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Keyhole vs open heart surgery: gamechanging trial on aortic stenosis

Aortic stenosis is a condition in which the valve between the main pumping chamber of the heart (left ventricle) and the main artery to the body (aorta) becomes thickened with reduced mobility. This results in reduced blood flow leading to chest pain, heart failure, blackouts (syncope) or death.

Treatment of severe aortic stenosis requires replacement of the valve. This may occur with a minimally invasive procedure called TAVI (transcatheter aortic valve insertion) or with open heart aortic valve surgery.
TAVI is a novel way of treating severe aortic stenosis. The replacement valve can be inserted in a minimally invasive manner avoiding the need for open heart surgery. The most common access sites for this procedure are through the artery at the top of the leg (femoral artery) or via the artery at the top of the shoulder (subclavian artery). The procedure can be performed with the patient awake and discharge from hospital can occur within 3 days.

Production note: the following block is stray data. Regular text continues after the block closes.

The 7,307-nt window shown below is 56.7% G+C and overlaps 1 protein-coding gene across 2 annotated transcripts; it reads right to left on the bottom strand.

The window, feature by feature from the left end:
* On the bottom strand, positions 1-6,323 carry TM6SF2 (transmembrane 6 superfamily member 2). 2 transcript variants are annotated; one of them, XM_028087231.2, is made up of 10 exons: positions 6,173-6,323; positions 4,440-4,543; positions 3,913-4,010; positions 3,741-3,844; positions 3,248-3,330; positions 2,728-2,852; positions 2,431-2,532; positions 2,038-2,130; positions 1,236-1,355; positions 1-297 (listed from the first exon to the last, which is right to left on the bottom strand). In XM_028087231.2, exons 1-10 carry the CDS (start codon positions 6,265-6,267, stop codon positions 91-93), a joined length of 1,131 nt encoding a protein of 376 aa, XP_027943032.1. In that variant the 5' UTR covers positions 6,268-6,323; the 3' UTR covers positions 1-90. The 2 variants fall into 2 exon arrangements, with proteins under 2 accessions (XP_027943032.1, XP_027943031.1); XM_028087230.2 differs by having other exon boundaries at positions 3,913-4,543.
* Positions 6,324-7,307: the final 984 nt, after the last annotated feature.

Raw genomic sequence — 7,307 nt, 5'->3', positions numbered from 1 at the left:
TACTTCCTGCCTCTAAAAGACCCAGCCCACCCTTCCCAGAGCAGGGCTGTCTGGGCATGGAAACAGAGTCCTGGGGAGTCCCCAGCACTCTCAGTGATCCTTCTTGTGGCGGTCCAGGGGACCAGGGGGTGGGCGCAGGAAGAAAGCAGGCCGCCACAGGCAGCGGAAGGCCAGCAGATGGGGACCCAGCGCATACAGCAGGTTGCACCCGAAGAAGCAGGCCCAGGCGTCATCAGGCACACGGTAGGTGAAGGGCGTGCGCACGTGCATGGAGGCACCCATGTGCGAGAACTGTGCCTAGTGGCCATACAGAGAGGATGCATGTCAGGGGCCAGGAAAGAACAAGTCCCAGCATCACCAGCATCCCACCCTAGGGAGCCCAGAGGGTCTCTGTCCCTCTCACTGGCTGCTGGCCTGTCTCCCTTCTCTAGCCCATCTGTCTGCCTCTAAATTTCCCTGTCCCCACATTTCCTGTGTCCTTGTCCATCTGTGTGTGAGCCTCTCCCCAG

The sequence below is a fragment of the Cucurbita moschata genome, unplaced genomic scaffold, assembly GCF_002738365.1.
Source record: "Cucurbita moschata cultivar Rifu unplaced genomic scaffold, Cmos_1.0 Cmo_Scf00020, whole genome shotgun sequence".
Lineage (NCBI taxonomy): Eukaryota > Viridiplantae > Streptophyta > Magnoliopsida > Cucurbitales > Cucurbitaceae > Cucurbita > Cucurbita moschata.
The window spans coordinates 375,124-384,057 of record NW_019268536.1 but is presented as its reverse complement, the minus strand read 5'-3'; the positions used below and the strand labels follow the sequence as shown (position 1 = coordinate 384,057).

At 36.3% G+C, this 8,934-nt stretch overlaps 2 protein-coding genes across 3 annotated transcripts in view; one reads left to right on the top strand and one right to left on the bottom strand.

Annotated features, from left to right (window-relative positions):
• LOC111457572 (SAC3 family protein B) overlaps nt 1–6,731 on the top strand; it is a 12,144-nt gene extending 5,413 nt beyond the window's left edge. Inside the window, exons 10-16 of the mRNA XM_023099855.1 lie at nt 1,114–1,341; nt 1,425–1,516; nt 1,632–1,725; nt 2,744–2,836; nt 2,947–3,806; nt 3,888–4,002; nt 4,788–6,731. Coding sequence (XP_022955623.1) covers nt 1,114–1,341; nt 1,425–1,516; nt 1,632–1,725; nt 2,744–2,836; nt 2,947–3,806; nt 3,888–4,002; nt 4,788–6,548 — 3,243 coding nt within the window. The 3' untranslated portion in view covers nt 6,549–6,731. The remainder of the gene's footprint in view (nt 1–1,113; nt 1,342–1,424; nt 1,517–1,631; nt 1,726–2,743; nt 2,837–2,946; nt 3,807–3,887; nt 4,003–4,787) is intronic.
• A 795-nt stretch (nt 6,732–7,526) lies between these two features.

Until now TAVI has been used to treat those patients with severe aortic stenosis who are unlikely to survive open heart surgery. A major trial, published in the prestigious New England Journal of Medicine, has reported this week and has demonstrated that TAVI is in fact better than conventional open-heart surgery even in patients who are considered suitable for open heart surgery (low surgical risk). These patients with severe aortic stenosis (and low surgical risk) were offered TAVI or surgery. Those undergoing TAVI had significantly lower rates of death, stroke and repeat hospitalisation.

Our very own Dr Sayan Sen at One Heart Clinic who performs TAVI and is at the forefront of international cardiovascular research echoed the comments of other senior cardiologists around the world that ‘this will change the way we treat patients with severe aortic stenosis. With better outcomes it is only a matter of time before TAVI is the standard of treatment for aortic stenosis’.